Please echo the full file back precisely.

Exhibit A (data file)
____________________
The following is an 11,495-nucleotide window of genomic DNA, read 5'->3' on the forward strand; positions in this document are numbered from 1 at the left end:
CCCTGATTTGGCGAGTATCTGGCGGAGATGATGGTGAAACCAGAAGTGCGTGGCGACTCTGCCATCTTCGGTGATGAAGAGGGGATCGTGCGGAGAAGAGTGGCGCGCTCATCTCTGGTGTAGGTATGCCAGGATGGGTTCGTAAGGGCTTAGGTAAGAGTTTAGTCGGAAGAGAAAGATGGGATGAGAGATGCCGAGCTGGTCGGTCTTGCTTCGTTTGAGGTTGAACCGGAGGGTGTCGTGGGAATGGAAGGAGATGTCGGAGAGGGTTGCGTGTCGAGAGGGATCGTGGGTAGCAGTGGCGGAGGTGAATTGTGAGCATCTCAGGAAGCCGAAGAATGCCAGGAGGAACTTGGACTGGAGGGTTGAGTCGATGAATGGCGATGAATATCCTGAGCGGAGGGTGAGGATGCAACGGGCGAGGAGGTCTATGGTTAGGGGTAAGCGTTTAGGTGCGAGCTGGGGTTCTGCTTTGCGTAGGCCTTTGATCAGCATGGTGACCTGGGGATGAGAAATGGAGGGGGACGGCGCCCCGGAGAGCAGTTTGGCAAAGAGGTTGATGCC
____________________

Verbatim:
The following is an 11,495-nucleotide window of genomic DNA, read 5'->3' on the forward strand; positions in this document are numbered from 1 at the left end:
CCCTGATTTGGCGAGTATCTGGCGGAGATGATGGTGAAACCAGAAGTGCGTGGCGACTCTGCCATCTTCGGTGATGAAGAGGGGATCGTGCGGAGAAGAGTGGCGCGCTCATCTCTGGTGTAGGTATGCCAGGATGGGTTCGTAAGGGCTTAGGTAAGAGTTTAGTCGGAAGAGAAAGATGGGATGAGAGATGCCGAGCTGGTCGGTCTTGCTTCGTTTGAGGTTGAACCGGAGGGTGTCGTGGGAATGGAAGGAGATGTCGGAGAGGGTTGCGTGTCGAGAGGGATCGTGGGTAGCAGTGGCGGAGGTGAATTGTGAGCATCTCAGGAAGCCGAAGAATGCCAGGAGGAACTTGGACTGGAGGGTTGAGTCGATGAATGGCGATGAATATCCTGAGCGGAGGGTGAGGATGCAACGGGCGAGGAGGTCTATGGTTAGGGGTAAGCGTTTAGGTGCGAGCTGGGGTTCTGCTTTGCGTAGGCCTTTGATCAGCATGGTGACCTGGGGATGAGAAATGGAGGGGGACGGCGCCCCGGAGAGCAGTTTGGCAAAGAGGTTGATGCC